Movie review: 'The Fourth Kind'

"I am actress Milla Jovovich," the star says directly to the audience as she introduces her new movie, "The Fourth Kind."

And those are pretty much the last true words out of her mouth in this gimmicky, "Yes, this really happened" alien-abduction horror hooey.

It's a film whose writer-director is so heavily invested in making us buy into it as "fact" that he wastes screen time on claims of veracity when he should have invested his movie with a few more genuinely hair-raising moments.

Because even if his and his star's pants are on fire at this very moment, "The Fourth Kind" still manages a few good frights.

"Close Encounters" fans will recognize the title. Alien sighting, close encounter of the first kind; making friends and phoning home, close encounter of the third kind; kidnapped, probed, poked and freaked out of your mind? That's "a close encounter of the fourth kind."

Jovovich plays a Nome, Alaska, psychotherapist whose husband has died and whose sleep-deprived patients are telling her chilling, cryptic stories of owls and abduction when she puts them under hypnosis.

The conceit that writer-director Olatunde Osunsanmi milks for all it's worth is that the "real" Dr. Abigail Tyler is shown in a video interview with the director for Chapman University, in which a cadaverous-looking actress narrates her story, her encounters with patients who flipped out and even killed themselves over what they'd experienced.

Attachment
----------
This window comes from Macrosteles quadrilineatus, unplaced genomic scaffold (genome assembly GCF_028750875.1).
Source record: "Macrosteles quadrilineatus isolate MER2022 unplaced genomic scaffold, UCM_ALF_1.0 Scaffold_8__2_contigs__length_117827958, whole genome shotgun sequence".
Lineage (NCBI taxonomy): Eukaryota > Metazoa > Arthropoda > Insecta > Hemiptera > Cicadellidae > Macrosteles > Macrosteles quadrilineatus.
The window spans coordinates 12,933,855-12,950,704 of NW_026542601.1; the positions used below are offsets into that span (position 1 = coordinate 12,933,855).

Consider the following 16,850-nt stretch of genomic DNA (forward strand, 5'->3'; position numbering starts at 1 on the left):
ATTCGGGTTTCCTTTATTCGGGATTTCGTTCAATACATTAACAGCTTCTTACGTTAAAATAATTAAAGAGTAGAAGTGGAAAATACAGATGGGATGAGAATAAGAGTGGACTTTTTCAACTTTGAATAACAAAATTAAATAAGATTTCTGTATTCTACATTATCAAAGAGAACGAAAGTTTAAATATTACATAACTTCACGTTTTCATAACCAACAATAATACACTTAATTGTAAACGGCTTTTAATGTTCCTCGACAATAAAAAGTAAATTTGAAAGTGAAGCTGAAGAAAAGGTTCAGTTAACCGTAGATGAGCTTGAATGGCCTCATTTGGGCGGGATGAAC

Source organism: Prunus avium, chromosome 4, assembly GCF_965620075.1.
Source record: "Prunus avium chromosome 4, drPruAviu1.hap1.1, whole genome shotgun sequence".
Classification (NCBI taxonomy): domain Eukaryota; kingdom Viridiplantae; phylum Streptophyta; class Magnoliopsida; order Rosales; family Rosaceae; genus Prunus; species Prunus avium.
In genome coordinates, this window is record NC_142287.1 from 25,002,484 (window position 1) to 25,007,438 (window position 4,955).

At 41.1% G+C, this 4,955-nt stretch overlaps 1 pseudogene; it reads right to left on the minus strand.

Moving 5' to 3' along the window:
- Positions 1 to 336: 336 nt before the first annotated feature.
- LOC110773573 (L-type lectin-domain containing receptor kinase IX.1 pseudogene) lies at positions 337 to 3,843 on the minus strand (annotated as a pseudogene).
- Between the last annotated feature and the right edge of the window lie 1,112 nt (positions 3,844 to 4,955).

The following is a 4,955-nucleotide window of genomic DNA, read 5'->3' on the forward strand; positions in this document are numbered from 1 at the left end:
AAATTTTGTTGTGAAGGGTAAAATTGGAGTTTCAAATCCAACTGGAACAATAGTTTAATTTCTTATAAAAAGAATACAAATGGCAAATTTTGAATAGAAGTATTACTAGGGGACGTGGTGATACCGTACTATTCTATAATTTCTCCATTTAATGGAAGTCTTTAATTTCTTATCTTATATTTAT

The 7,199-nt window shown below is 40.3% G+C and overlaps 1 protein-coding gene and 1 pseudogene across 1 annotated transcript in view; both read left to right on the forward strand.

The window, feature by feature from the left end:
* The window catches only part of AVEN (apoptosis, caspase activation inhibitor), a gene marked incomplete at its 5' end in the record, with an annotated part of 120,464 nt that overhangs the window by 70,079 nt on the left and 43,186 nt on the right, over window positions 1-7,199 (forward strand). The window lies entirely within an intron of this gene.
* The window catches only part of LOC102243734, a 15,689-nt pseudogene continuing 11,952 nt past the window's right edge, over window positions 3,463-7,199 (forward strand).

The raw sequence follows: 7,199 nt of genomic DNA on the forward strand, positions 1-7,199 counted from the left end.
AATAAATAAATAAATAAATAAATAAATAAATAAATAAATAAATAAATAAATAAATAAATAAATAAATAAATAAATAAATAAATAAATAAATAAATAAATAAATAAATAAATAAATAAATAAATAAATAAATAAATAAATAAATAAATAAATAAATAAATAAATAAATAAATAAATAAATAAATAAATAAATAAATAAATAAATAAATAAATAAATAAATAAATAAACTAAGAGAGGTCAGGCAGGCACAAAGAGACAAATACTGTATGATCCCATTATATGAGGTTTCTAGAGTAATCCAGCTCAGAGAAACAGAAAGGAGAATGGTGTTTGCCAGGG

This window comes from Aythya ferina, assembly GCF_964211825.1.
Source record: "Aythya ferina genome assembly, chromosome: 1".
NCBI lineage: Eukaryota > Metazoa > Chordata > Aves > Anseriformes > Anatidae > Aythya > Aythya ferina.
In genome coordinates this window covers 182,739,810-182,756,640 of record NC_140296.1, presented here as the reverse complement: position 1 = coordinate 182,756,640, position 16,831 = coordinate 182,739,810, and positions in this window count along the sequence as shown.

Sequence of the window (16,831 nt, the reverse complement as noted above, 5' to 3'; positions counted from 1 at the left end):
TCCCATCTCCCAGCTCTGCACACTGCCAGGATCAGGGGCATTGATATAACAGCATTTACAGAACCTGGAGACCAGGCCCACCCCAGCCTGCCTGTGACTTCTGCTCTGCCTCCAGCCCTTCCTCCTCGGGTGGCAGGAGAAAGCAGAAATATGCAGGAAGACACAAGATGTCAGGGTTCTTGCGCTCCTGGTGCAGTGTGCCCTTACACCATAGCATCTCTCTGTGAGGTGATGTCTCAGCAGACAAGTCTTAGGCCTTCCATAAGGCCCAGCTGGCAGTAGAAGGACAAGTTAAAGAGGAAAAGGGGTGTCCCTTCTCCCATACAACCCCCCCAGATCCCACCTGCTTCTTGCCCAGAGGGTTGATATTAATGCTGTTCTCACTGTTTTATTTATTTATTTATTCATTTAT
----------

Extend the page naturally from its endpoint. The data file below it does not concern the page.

Osunsanmi, a protege of Joe "Smokin' Aces" Carnahan, uses split screens to show "real" police video and "real" hypnosis session video playing out opposite his actors re-enacting those moments. With "found video" again igniting the horror-movie market, these hucksters must be kicking themselves that the long-shelved "Paranormal Activity" came out a month before this one, stealing their whole video veritas thunder. The video conveniently distorts at every payoff-shot moment - victims levitating, their mouths distorting to roar some ancient language that some "expert" identifies as Sumerian, as if anybody knows what Sumerian sounded like.

"What you believe is yours to decide" is the awkward way actor and director make their case. OK.

The "reality" scenes are chilling enough, but the movie isn't helped by a blank-faced turn by Jovovich, channeling her decades as a "if you smile or frown, you'll wrinkle" model. She was never an actress with much range, but she was so much better in September's "A Perfect Getaway" that it's as if she were confused by the demand that she keep breaking the fourth wall in "The Fourth Kind," telling us she's an actress.

Elias Koteas is here to play therapist to the therapist, though he doesn't lend the credibility you'd expect. Only Will Patton, as a sheriff and a guy who doesn't have to turn to the camera to insist he's not lying, finds pathos and fear in what's happening in his town.

Movies with actors are always fictional, even if based on a true story. There's pretending, suspending of disbelief and fibbing going on. "The Fourth Kind" is a fraud, but that wouldn't matter if it were scarier and better acted.


Two stars

STARRING: Milla Jovovich, Elias Koteas, Will Patton

RATED: PG-13 for violent/disturbing images, some terror, thematic elements and brief sexuality

RUNNING TIME: 1 hour, 38 minutes